<h4>Background</h4>Chronic pain is prevalent among patients with rare diseases (RDs). However, little is understood about how biopsychosocial mechanisms may be integrated in the unique set of clinical features and therapeutic challenges inherent in their pain conditions.<h4>Methods</h4>This review presents examples of major categories of RDs with particular pain conditions. In addition, we provide translational evidence on clinical and scientific rationale for psychosocially- and neurodevelopmentally-informed treatment of pain in RD patients.<h4>Results</h4>Neurobiological and functional overlap between various RD syndromes and pain states suggests amalgamation and mutual modulation of the respective conditions. Emotional sequelae could be construed as an emotional homologue of physical pain mediated via overlapping brain circuitry. Given their clearly defined genetic and molecular etiologies, RDs may serve as heuristic models for unraveling pathophysiological processes inherent in chronic pain.<h4>Conclusions</h4>Systematic evaluation of chronic pain in patients with RD contributes to sophisticated insight into both pain and their psychosocial correlates, which could transform treatment.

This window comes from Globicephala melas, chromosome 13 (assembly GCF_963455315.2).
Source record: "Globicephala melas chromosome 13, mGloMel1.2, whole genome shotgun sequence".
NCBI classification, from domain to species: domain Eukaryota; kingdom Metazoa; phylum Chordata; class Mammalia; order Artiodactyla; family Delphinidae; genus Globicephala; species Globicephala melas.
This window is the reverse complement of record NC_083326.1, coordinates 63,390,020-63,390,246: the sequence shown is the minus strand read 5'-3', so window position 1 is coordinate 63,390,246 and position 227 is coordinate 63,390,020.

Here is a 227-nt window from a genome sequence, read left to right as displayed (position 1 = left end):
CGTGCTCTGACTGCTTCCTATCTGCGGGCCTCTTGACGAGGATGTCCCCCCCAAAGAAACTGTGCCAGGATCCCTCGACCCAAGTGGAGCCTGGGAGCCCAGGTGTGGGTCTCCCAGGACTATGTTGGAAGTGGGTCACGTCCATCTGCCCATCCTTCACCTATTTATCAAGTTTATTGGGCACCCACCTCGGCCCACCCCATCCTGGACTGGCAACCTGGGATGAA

Neurosci Biobehav Rev (Neuroscience and biobehavioral reviews)
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